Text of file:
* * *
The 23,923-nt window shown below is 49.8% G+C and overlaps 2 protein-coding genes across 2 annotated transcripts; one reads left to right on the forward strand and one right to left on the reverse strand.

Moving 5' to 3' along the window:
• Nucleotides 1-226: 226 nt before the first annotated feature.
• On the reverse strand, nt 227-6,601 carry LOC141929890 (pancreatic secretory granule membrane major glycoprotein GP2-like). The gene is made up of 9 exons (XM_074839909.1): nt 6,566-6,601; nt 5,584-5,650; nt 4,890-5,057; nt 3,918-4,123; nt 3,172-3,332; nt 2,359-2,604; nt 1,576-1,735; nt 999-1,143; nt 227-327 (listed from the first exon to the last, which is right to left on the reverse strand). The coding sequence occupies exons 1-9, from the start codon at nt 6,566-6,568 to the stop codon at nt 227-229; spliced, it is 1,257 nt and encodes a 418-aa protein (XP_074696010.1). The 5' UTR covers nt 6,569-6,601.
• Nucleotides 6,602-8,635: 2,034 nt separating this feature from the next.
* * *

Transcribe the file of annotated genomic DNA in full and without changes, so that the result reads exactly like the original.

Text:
The 23,923-nt window shown below is 49.8% G+C and overlaps 2 protein-coding genes across 2 annotated transcripts; one reads left to right on the forward strand and one right to left on the reverse strand.

Moving 5' to 3' along the window:
• Nucleotides 1-226: 226 nt before the first annotated feature.
• On the reverse strand, nt 227-6,601 carry LOC141929890 (pancreatic secretory granule membrane major glycoprotein GP2-like). The gene is made up of 9 exons (XM_074839909.1): nt 6,566-6,601; nt 5,584-5,650; nt 4,890-5,057; nt 3,918-4,123; nt 3,172-3,332; nt 2,359-2,604; nt 1,576-1,735; nt 999-1,143; nt 227-327 (listed from the first exon to the last, which is right to left on the reverse strand). The coding sequence occupies exons 1-9, from the start codon at nt 6,566-6,568 to the stop codon at nt 227-229; spliced, it is 1,257 nt and encodes a 418-aa protein (XP_074696010.1). The 5' UTR covers nt 6,569-6,601.
• Nucleotides 6,602-8,635: 2,034 nt separating this feature from the next.